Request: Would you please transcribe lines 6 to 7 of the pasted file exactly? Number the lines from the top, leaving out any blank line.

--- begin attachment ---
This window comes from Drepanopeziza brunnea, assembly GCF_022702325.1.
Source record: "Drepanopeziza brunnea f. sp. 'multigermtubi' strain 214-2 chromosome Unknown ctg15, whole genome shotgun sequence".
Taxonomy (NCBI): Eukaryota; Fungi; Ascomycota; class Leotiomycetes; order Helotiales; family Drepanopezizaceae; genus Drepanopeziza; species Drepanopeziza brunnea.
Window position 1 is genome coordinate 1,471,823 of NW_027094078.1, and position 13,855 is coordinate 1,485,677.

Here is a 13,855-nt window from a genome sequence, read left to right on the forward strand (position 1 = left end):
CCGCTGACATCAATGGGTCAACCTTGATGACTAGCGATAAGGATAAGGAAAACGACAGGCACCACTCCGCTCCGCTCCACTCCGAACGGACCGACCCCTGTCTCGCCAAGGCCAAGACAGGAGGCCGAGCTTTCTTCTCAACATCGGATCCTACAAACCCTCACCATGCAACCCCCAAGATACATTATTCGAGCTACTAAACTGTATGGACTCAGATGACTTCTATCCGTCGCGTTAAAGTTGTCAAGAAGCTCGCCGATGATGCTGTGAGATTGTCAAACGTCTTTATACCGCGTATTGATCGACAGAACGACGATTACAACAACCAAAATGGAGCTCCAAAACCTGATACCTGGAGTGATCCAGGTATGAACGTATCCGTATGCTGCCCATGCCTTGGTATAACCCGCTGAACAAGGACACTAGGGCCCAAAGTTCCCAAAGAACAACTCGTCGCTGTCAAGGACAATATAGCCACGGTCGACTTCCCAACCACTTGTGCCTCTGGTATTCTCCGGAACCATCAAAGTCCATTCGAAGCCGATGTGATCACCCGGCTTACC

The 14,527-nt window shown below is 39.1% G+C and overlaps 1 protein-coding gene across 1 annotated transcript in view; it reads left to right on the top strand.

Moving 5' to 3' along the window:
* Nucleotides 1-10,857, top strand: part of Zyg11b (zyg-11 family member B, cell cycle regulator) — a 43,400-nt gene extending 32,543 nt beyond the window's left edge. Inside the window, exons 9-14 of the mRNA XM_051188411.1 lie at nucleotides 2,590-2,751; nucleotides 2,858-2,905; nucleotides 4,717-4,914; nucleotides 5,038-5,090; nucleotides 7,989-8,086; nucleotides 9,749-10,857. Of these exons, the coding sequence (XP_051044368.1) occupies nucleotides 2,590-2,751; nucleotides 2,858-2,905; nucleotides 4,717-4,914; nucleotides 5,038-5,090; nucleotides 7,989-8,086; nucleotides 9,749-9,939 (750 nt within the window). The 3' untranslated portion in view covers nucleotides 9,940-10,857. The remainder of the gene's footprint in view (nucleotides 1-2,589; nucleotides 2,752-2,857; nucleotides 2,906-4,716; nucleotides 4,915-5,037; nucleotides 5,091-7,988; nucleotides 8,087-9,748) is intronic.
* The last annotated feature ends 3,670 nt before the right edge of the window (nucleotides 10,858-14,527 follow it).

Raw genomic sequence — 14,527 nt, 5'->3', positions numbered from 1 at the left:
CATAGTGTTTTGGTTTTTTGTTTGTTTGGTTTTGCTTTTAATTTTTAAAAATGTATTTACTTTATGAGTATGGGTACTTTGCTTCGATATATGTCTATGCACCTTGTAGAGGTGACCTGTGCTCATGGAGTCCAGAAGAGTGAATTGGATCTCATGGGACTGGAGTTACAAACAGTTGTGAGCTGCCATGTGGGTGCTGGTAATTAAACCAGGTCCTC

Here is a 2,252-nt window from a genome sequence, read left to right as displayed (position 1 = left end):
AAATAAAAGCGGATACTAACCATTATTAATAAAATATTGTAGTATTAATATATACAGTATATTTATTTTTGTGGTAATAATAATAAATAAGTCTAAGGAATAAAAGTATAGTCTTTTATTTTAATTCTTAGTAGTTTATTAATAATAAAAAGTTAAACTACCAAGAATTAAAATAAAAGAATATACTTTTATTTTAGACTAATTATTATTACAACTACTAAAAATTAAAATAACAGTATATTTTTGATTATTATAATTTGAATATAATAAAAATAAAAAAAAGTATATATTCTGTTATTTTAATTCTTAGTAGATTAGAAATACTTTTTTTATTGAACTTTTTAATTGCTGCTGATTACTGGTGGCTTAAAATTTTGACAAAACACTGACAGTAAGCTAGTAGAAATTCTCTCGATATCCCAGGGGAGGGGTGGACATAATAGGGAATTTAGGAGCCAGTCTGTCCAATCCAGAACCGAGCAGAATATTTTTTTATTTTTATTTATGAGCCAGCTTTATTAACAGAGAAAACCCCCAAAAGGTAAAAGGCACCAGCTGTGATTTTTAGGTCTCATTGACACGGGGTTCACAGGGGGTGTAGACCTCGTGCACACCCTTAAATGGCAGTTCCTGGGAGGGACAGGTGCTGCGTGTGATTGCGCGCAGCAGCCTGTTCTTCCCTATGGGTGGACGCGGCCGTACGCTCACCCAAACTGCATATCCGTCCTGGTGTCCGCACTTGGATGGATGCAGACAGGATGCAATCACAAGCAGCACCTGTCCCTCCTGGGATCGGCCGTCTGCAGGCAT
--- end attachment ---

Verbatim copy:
CCGCTGACATCAATGGGTCAACCTTGATGACTAGCGATAAGGATAAGGAAAACGACAGGCACCACTCCGCTCCGCTCCACTCCGAACGGACCGACCCCTGTCTCGCCAAGGCCAAGACAGGAGGCCGAGCTTTCTTCTCAACATCGGATCCTACAAACCCTCACCATGCAACCCCCAAGATACATTATTCGAGCTACTAAACTGTATGGACTCAGATGACTTCTATCCGTCGCGTTAAAGTTGTCAAGAAGCTCGCCGATGATGCTGTGAGATTGTCAAACGTCTTTATACCGCGTATTGATCGACAGAACGACGATTACAACAACCAAAATGGAGCTCCAAAACCTGATACCTGGAGTGATCCAGGTATGAACGTATCCGTATGCTGCCCATGCCTTGGTATAACCCGCTGAACAAGGACACTAGGGCCCAAAGTTCCCAAAGAACAACTCGTCGCTGTCAAGGACAATATAGCCACGGTCGACTTCCCAACCACTTGTGCCTCTGGTATTCTCCGGAACCATCAAAGTCCATTCGAAGCCGATGTGATCACCCGGCTTACC

The 14,527-nt window shown below is 39.1% G+C and overlaps 1 protein-coding gene across 1 annotated transcript in view; it reads left to right on the top strand.